Search form

Monastic Education Development Group visits UWCSEA Dover

CSS MenuMaker
Seán McHugh
ICT Integrator and K-12 Digital Literacy Coach
Seán's teaching experiences span over 20 years; in London, Malaysia and since 2001 in Singapore as as one of the Digital Literacy Coaches at UWCSEA's Dover Campus. His role is to facilitate activities, both formal and informal, within a range of contexts and involving a variety of participants, which contribute to enhanced teacher understanding and practice involving digital technologies to support learning and teaching.


Monastic Education Development Group visits UWCSEA Dover

UWCSEA’s Teacher to Teacher training project moves closer to home

“We recognise we have a long way to go materially to create schools such as UWCSEA. However, spiritually and intellectually we can perceive shared philosophies that bolster our courage to continue to work towards a vibrant and progressive education system that enables children to realise their potential as individuals and as participate citizens.” - Venerable U Nayaka, Monastic Education Development Group, Myanmar

UWCSEA’s Teacher to Teacher (T2T) training project responds to the needs of non-governmental organisations working to improve the quality of education available to very needy children in Myanmar and Cambodia. It takes an abundant resource—UWCSEA teachers’ skill in teaching—and through the donation of their time and expertise, applies it to support the development of teachers working in challenging circumstances.

One group of UWCSEA teachers is currently working with the Monastic Education Development Group (MEDG) in Myanmar. An elected group of senior monks representing all states and divisions in Myanmar, the MEDG members have agreed to undertake reform of the monastic school system. This includes setting minimum teaching competencies and supporting capacity building, infrastructure support and the development of management and leadership.

The development of minimum teaching competencies is the area in which T2T is involved, and will provide a starting point for an agreed set of teacher standards in areas including child-centred teaching approaches, assessment, curriculum development and technology education. The competencies will form part of a minimum training package for all teachers in MEDG schools—who, at the moment, are not required to have a certificate in education. They are generally recruited from the local area—sometimes former students of the school in which they now work—with little or no additional education. Operational costs are based on local donations, and although the government has recently begun to support the salaries of teachers in monastic schools, resources remain limited with many teachers working voluntarily or for a limited stipend of approximately US$10–15 per month.

Monastery-based schools offer free education including textbooks, basic stationery, and in some cases, school lunch programmes to 300,000 of Myanmar’s poorest children in around 1,700 schools. The schools are open to all children regardless of religion or ethnicity, although students come primarily from needy Burman and Buddhist families and marginalised groups who are not otherwise able to access government schools. While the monastic schools follow the same curriculum as the government schools, many also lack basic facilities, teaching and learning materials, and have inadequate sanitation and hygiene facilities. Most are primary schools; very few extend to offer secondary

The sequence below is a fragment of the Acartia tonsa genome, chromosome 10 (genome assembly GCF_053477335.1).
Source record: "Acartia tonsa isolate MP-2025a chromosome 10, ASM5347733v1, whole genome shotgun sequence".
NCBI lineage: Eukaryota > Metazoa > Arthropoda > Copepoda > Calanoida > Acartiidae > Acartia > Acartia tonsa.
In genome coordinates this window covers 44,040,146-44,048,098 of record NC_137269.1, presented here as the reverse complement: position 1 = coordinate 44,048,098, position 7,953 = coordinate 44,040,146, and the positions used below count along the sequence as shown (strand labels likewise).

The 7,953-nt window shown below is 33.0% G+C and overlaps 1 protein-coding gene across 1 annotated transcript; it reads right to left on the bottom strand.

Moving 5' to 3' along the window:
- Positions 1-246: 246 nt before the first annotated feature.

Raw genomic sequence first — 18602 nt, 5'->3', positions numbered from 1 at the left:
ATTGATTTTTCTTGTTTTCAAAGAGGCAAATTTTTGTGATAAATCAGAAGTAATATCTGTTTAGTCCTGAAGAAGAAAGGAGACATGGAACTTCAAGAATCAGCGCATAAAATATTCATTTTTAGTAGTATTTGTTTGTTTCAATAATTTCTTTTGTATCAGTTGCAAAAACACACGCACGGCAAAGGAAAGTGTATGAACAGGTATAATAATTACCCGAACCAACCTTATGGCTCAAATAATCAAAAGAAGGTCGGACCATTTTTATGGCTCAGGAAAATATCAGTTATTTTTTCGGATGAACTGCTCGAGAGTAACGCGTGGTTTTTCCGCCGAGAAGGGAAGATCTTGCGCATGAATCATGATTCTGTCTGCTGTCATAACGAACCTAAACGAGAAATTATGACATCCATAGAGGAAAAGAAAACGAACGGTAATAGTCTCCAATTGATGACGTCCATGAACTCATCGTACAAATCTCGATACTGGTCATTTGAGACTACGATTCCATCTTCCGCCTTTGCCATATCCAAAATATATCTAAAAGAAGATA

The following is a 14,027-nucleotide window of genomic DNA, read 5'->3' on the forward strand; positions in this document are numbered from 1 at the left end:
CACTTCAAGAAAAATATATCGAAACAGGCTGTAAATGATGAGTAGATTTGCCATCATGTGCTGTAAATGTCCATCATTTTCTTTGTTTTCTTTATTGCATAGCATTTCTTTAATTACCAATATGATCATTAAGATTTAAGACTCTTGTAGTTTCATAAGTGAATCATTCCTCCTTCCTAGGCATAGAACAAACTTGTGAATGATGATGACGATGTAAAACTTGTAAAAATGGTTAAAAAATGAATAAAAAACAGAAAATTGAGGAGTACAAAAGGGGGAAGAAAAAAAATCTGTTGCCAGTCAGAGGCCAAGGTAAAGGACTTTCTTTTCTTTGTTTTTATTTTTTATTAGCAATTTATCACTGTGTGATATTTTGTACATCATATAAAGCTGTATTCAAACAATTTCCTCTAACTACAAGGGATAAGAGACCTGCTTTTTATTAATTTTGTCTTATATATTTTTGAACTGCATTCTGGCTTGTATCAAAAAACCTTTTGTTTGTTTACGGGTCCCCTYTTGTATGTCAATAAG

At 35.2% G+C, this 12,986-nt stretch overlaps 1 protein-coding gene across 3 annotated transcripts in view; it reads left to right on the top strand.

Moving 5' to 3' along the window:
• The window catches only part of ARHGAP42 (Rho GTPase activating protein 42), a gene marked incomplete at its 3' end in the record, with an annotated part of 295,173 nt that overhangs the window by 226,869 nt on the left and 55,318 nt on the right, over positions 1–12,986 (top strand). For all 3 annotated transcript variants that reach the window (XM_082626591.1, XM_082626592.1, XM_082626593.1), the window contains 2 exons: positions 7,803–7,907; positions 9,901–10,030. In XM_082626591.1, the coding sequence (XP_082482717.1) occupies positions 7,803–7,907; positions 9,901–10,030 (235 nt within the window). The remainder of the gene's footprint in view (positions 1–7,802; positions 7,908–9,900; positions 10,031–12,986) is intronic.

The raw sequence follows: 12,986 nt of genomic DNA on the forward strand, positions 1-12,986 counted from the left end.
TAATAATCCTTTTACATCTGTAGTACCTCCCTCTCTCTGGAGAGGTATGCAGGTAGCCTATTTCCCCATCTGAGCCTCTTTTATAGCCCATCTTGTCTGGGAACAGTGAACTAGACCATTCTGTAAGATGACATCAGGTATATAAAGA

level education.

MEDG visitors in the classroom

The MEDG reform work is part of a larger initiative, the Myanmar Education Consortium (MEC) of which Burnet Institute (an Australian-based NGO working in long-term health improvement for poor and vulnerable communities internationally) is a founding member, along with Save the Children and World Vision.

This year, UWCSEA teachers have visited Mandalay in Myanmar twice, to work with colleagues from the MEDG to help develop their teacher training programme. A delegation of MEDG members including monks, teacher trainers, and representatives of NGOs also visited the Dover Campus from 18–20 March to learn more about how a modern educational system works. The delegation had a rich and thought provoking three days, and through conversation, presentations and observations, developed a solid understanding of UWCSEA, “We saw how vision and mission are enacted in myriad practical ways throughout the school environment so that teaching and learning can happen integral to whole school operations, amongst every member of the student body and the staff.

The Venerable U Nayaka who led the MEDG delegation to Dover Campus summed up their visit, “We may continue to teach and learn under the trees but what we teach, how we teach and what we learn will never be the same again.” When we consider that the 14 monks who visited UWCSEA are collectively responsible for the learning of over 15,000 students, the potential impact of their visit is immense.

12 Nov 2015
Media and Republish
Subscribe to our monthly
UWCSEA Points of View

*By subscribing, you agree
to our privacy policy.

Articles by the same author

Related articles